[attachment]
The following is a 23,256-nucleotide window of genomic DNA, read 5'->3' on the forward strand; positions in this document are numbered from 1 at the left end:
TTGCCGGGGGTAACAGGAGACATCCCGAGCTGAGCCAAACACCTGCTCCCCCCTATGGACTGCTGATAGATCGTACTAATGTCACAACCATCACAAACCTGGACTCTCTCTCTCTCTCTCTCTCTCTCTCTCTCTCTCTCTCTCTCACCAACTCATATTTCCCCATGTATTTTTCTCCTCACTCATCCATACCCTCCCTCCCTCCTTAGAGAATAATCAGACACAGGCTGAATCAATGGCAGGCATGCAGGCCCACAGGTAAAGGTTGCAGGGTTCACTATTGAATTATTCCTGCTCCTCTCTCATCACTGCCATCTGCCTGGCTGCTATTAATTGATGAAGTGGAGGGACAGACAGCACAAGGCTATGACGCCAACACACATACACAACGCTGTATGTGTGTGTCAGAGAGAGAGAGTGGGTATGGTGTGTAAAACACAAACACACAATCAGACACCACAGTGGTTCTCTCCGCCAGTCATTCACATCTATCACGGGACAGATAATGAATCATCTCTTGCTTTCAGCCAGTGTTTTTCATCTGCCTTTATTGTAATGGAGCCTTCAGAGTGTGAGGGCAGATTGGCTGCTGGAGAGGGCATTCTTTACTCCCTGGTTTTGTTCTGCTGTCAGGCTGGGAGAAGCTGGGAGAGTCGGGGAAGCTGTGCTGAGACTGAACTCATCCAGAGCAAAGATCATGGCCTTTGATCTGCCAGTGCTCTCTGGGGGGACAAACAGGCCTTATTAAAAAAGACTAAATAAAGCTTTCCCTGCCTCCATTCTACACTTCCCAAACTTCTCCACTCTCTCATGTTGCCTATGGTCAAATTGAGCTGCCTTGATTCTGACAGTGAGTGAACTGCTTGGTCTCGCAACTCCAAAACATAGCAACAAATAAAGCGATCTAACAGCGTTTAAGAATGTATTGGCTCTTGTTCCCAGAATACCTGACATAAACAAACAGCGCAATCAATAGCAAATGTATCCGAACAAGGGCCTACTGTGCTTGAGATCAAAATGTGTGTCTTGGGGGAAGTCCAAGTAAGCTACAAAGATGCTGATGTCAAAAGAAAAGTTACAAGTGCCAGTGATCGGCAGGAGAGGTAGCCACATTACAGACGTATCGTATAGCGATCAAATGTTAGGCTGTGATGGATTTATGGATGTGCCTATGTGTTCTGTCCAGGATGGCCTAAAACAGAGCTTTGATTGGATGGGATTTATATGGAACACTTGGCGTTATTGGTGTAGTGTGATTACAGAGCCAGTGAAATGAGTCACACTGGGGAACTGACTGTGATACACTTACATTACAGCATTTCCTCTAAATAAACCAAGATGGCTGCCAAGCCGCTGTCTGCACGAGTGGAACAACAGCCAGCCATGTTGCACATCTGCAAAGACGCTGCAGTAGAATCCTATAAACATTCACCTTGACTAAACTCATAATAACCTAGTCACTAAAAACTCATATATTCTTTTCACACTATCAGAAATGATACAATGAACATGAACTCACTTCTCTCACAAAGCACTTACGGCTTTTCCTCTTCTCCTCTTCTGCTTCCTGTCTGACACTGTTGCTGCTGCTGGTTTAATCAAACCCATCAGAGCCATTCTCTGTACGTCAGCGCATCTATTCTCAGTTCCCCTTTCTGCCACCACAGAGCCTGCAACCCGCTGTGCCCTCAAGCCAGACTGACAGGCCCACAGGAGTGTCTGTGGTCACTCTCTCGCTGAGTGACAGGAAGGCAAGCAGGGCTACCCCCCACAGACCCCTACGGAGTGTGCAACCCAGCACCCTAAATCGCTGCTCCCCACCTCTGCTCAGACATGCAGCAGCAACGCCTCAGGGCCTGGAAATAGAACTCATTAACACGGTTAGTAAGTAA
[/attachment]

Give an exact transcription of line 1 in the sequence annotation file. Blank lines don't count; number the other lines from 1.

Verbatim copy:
The following is a 23,256-nucleotide window of genomic DNA, read 5'->3' on the forward strand; positions in this document are numbered from 1 at the left end: